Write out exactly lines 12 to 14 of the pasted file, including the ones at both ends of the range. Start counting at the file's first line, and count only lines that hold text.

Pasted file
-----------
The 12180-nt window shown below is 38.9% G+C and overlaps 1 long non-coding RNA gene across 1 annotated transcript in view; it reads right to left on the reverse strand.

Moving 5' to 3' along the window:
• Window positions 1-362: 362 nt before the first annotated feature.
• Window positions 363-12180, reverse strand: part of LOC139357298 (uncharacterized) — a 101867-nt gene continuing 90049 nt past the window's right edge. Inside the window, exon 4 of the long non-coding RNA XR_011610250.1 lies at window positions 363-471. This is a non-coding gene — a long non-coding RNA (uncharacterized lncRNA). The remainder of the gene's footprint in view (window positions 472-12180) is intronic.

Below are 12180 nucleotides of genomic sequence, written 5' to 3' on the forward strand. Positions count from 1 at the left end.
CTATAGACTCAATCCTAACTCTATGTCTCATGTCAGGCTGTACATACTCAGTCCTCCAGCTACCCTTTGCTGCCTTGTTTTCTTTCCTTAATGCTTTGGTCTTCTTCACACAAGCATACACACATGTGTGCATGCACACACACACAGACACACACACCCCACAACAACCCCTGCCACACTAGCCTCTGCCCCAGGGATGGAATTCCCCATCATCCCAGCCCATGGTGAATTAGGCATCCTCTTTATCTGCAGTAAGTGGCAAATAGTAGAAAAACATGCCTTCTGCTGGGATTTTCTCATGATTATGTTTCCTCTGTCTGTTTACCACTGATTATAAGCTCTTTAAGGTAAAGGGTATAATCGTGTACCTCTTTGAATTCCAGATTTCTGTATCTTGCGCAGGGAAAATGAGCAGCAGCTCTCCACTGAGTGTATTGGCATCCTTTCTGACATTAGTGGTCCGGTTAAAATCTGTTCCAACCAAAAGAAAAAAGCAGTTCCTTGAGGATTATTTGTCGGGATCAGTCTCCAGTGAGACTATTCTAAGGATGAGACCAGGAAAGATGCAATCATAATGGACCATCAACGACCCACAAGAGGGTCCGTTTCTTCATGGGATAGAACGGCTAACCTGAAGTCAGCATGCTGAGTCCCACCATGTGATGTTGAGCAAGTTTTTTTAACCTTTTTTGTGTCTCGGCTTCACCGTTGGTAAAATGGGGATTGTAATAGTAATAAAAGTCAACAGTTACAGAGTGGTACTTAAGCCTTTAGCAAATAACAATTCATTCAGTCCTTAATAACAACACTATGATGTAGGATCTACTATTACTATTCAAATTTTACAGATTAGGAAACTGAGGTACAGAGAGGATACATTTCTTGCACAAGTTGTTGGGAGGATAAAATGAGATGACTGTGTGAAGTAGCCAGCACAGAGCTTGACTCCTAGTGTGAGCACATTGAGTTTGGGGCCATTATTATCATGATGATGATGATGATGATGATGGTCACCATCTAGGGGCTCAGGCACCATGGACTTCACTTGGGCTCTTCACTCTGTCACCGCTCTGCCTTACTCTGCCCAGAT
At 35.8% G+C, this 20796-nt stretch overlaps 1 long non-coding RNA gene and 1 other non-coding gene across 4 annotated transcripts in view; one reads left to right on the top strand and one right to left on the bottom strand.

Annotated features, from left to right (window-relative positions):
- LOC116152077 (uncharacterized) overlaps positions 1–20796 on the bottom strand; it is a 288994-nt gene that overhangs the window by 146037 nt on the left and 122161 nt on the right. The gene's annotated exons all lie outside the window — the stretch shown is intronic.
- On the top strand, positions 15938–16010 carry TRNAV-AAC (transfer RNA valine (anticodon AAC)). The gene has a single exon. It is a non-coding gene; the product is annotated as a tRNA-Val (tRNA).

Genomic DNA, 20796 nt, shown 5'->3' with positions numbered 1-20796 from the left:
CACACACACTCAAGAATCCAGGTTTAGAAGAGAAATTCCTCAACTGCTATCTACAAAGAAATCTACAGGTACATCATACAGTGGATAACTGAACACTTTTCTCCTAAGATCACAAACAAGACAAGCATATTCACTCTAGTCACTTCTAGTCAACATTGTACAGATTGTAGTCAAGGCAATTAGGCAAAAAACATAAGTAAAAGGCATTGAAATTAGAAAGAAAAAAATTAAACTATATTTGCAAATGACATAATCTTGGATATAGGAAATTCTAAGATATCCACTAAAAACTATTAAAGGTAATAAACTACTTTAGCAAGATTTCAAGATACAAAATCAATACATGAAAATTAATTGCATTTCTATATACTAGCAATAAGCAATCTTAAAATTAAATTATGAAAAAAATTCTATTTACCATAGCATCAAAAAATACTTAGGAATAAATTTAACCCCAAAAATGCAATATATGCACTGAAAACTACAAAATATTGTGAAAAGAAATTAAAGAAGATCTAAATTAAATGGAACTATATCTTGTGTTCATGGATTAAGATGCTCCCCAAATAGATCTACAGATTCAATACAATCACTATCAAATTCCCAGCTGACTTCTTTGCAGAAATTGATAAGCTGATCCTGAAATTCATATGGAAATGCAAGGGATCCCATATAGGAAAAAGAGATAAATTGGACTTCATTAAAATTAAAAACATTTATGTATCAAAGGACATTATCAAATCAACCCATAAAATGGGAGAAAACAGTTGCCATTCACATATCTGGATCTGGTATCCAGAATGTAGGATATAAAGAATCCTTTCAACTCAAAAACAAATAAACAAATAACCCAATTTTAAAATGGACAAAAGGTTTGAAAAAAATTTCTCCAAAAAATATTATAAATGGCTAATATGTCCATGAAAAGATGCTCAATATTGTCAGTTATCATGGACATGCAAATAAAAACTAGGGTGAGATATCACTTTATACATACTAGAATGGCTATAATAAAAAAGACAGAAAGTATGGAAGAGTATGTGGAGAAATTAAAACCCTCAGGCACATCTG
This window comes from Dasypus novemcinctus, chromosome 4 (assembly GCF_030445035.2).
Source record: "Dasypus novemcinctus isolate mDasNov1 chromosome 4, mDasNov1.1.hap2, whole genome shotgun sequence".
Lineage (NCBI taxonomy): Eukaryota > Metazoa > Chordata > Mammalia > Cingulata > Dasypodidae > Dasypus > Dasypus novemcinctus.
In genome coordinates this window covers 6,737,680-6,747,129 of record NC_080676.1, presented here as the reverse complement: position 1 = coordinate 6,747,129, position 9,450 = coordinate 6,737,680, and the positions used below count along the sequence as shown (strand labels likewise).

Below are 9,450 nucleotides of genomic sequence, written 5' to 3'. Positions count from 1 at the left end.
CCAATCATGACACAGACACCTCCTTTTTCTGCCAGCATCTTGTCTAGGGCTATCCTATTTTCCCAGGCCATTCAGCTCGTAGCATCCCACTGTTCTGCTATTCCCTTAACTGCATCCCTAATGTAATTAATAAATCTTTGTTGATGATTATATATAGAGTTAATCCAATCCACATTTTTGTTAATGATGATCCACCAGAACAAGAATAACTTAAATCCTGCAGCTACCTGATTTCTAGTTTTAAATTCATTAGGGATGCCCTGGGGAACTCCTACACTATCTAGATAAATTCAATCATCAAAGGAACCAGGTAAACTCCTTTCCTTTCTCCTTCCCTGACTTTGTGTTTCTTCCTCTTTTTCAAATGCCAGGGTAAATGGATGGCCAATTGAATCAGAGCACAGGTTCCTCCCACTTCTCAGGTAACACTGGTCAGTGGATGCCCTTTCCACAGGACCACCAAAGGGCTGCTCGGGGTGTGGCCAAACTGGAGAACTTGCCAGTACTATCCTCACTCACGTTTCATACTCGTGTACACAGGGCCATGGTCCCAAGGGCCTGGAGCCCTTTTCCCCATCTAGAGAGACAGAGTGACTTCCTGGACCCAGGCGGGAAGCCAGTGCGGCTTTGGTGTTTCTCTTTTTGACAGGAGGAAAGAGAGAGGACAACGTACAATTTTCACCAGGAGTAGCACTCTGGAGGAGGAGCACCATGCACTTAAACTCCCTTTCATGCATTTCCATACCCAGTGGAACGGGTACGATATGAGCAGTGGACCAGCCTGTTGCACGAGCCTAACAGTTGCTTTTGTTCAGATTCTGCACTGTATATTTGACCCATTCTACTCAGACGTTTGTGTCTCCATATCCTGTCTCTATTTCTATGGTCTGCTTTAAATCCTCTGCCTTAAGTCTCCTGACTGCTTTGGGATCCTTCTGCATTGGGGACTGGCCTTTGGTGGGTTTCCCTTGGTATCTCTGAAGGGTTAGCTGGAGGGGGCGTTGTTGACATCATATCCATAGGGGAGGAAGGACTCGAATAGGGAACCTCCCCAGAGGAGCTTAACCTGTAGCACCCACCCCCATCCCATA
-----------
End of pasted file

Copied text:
CACACACACTCAAGAATCCAGGTTTAGAAGAGAAATTCCTCAACTGCTATCTACAAAGAAATCTACAGGTACATCATACAGTGGATAACTGAACACTTTTCTCCTAAGATCACAAACAAGACAAGCATATTCACTCTAGTCACTTCTAGTCAACATTGTACAGATTGTAGTCAAGGCAATTAGGCAAAAAACATAAGTAAAAGGCATTGAAATTAGAAAGAAAAAAATTAAACTATATTTGCAAATGACATAATCTTGGATATAGGAAATTCTAAGATATCCACTAAAAACTATTAAAGGTAATAAACTACTTTAGCAAGATTTCAAGATACAAAATCAATACATGAAAATTAATTGCATTTCTATATACTAGCAATAAGCAATCTTAAAATTAAATTATGAAAAAAATTCTATTTACCATAGCATCAAAAAATACTTAGGAATAAATTTAACCCCAAAAATGCAATATATGCACTGAAAACTACAAAATATTGTGAAAAGAAATTAAAGAAGATCTAAATTAAATGGAACTATATCTTGTGTTCATGGATTAAGATGCTCCCCAAATAGATCTACAGATTCAATACAATCACTATCAAATTCCCAGCTGACTTCTTTGCAGAAATTGATAAGCTGATCCTGAAATTCATATGGAAATGCAAGGGATCCCATATAGGAAAAAGAGATAAATTGGACTTCATTAAAATTAAAAACATTTATGTATCAAAGGACATTATCAAATCAACCCATAAAATGGGAGAAAACAGTTGCCATTCACATATCTGGATCTGGTATCCAGAATGTAGGATATAAAGAATCCTTTCAACTCAAAAACAAATAAACAAATAACCCAATTTTAAAATGGACAAAAGGTTTGAAAAAAATTTCTCCAAAAAATATTATAAATGGCTAATATGTCCATGAAAAGATGCTCAATATTGTCAGTTATCATGGACATGCAAATAAAAACTAGGGTGAGATATCACTTTATACATACTAGAATGGCTATAATAAAAAAGACAGAAAGTATGGAAGAGTATGTGGAGAAATTAAAACCCTCAGGCACATCTG
This window comes from Dasypus novemcinctus, chromosome 4 (assembly GCF_030445035.2).
Source record: "Dasypus novemcinctus isolate mDasNov1 chromosome 4, mDasNov1.1.hap2, whole genome shotgun sequence".